Date published: 30 September 2021 | Last modified: 30 September 2021

The Crime and Corruption Commission’s (CCC) 2020-21 Annual Report has been tabled in State Parliament today by the Attorney-General.

The report summarises the CCC’s activities, achievements and performance for the financial year ending 30 June 2021, and highlights the diverse work undertaken by the CCC to combat major crime and reduce corruption for the benefit of the Queensland community. 

Some of the operational outcomes of our work in the 2020-21 financial year include: 

  • Charging 27 people with 535 criminal offences resulting from major crime and corruption investigations,
  • Holding 233 days of private hearings and examining 228 witnesses relating to crime and corruption investigations, 
  • Finalising 33 civil confiscation matters resulting in assets valued at $8.68M being forfeited to the State of Queensland after they were identified as the proceeds of crime, 
  • Providing 203 recommendations to units of public administration throughout Queensland to prevent corruption, and
  • Providing 237 intelligence disclosures to law enforcement agencies on a range of topics. 

CCC Chairperson Alan MacSporran QC said the outcomes achieved by the CCC demonstrate the value and importance of an independent agency that continues to focus its resources on reducing the incidence of major crime and corruption in Queensland. 

“The CCC’s focus on illicit markets of high value or high public impact, crimes involving actual loss of life or serious injury to a person, crimes against children and vulnerable victims, and corruption involving elected officials, misuse of confidential information and the exploitation of public sector resources shows the breadth of our work,” Mr MacSporran said. 

“In the last financial year, the CCC received 3,490 complaints that contained 8,563 allegations of corruption. In the same period, 29 corruption investigations and 32 crime investigations were finalised, and 27 people were charged with more than 500 criminal offences.”

The CCC continued to target professional facilitators and enablers of crime. Operations Jackal and Mercury investigated allegations that legal professionals were facilitating the criminal activities of their clients. Both operations resulted in legal professionals, their clients and associates facing more than 400 criminal offences including charges of money laundering, fraud and possession of dangerous drugs.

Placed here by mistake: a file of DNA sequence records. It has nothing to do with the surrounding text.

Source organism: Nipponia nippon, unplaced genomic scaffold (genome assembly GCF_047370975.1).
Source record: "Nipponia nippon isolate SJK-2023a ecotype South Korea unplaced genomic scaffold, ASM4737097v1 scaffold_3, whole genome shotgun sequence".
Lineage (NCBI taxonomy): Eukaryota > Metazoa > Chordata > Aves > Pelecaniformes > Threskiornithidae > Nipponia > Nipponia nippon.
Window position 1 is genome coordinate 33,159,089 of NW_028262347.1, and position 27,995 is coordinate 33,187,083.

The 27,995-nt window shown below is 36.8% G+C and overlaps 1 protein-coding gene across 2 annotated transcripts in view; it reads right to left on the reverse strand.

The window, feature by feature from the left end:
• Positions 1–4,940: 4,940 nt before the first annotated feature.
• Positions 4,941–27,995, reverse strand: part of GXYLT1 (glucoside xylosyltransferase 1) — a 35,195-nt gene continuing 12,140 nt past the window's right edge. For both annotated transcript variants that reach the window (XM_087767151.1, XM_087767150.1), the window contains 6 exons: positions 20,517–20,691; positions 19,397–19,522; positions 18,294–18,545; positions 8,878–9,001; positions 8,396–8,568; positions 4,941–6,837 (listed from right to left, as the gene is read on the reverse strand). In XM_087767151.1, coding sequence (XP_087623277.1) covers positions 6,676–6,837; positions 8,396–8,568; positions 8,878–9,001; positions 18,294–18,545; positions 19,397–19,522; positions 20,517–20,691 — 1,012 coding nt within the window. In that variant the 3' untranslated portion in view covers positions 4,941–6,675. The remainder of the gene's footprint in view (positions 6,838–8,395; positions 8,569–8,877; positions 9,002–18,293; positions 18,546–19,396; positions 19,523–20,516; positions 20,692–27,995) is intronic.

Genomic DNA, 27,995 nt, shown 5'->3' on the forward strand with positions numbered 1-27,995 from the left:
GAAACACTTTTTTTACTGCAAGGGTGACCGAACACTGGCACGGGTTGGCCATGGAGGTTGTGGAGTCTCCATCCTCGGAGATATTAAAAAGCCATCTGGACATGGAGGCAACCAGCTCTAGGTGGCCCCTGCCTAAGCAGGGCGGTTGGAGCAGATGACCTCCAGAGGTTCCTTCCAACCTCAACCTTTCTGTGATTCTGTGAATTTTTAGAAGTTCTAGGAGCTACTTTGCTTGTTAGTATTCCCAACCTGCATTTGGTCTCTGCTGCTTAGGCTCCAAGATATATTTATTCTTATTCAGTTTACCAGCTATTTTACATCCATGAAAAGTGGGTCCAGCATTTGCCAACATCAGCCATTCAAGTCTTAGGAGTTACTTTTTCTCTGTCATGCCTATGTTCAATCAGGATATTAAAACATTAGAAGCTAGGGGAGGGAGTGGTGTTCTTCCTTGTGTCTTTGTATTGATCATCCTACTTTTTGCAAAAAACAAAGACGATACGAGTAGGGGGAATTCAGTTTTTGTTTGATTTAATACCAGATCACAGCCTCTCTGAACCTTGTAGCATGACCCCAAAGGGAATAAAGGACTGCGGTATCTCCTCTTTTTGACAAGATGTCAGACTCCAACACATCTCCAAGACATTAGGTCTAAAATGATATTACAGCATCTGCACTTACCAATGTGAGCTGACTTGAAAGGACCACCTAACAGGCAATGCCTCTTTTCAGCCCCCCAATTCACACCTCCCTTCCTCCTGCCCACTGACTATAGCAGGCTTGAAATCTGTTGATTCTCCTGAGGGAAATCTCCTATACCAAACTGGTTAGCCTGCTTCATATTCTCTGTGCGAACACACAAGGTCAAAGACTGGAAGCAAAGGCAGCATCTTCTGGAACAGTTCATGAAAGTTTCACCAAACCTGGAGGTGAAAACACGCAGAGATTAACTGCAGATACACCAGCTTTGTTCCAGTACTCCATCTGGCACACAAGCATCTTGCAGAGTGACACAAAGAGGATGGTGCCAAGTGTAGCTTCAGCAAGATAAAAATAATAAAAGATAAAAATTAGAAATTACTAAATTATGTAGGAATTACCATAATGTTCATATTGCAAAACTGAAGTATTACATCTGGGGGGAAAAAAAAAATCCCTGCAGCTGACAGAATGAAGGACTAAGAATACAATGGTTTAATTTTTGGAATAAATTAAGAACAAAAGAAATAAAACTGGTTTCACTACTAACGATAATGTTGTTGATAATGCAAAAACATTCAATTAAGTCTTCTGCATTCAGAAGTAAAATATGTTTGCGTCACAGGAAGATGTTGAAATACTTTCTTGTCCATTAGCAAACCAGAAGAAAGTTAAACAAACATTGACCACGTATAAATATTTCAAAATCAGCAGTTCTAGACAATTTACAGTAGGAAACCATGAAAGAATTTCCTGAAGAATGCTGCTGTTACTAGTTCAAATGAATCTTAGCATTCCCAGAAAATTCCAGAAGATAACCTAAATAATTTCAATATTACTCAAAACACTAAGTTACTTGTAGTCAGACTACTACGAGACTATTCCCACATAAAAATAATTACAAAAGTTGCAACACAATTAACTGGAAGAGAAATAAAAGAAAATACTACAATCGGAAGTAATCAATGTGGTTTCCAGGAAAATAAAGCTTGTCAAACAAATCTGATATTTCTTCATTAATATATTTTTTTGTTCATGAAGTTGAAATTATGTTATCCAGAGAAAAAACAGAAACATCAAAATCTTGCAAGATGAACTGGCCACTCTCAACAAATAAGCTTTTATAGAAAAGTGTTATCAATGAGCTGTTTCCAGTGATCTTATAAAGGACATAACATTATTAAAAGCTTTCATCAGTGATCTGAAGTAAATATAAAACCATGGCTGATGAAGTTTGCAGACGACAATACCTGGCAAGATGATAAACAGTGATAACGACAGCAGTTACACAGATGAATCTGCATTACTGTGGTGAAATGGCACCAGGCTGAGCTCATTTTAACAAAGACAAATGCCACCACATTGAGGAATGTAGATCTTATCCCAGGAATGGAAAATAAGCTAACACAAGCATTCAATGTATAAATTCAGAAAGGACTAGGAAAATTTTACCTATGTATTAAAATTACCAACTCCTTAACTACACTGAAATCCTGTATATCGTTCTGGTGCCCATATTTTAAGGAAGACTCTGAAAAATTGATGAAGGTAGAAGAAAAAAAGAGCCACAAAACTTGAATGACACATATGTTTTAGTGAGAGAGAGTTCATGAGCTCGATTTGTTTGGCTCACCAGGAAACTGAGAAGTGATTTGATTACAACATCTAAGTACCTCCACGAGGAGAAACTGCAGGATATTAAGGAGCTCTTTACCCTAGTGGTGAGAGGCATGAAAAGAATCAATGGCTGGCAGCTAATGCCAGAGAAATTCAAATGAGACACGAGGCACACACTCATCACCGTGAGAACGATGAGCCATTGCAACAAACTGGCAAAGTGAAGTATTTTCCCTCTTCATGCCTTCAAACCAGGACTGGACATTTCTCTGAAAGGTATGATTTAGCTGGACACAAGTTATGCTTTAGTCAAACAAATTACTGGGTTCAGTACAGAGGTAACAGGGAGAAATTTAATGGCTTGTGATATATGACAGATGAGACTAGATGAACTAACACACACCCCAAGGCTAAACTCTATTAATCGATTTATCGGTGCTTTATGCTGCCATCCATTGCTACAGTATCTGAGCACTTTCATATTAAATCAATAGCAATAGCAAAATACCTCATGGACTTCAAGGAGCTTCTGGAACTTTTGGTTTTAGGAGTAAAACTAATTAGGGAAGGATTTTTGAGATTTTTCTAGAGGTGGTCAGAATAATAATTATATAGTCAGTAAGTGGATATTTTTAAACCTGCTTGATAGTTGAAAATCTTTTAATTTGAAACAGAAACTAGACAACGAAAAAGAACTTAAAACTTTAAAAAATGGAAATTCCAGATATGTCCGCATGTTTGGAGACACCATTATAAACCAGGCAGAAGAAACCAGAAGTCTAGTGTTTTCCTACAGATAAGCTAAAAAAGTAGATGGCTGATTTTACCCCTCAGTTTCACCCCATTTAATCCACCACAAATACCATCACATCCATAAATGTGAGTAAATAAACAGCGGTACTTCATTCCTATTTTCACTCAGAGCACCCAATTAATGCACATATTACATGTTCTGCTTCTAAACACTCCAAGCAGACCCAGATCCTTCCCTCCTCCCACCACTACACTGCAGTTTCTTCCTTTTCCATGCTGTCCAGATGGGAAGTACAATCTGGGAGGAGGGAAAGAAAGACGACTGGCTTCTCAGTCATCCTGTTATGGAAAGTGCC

“By directing our efforts towards the systems and expertise that enable or facilitate serious crimes, we have been able to identify and exploit criminal network vulnerabilities. We have also undertaken an assessment of money laundering to gather insights into the extent and nature of the activity within the community and advanced our capability to investigate cryptocurrency-enabled crime,” Mr MacSporran said. 

The CCC tabled three investigation reports in State Parliament in 2020-21: 

  • An investigation into allegations relating to the appointment of a school principal – July 2020
  • Investigation Keller: An investigation report into allegations relating to the former Chief of Staff to The Honourable Annastacia Palaszczuk MP, Premier of Queensland and Minister for Trade – September 2020
  • Investigation Arista: A report concerning the investigation into the Queensland Police Service’s 50/50 gender equity recruitment strategy – May 2021.

In 2020-21, the CCC continued its important work to investigate allegations of corruption within Queensland’s public sector and finalised 29 corruption investigations. 

“Our investigations uncovered serious and systemic corruption involving trusted public officials and public sector employees who took advantage of their position. Four people were charged with 67 criminal offences from corruption investigations and 64 recommendations for disciplinary action against 33 persons were made,” Mr MacSporran said. 

A copy of the 2020-21 Annual Report is now available on the CCC's website. 


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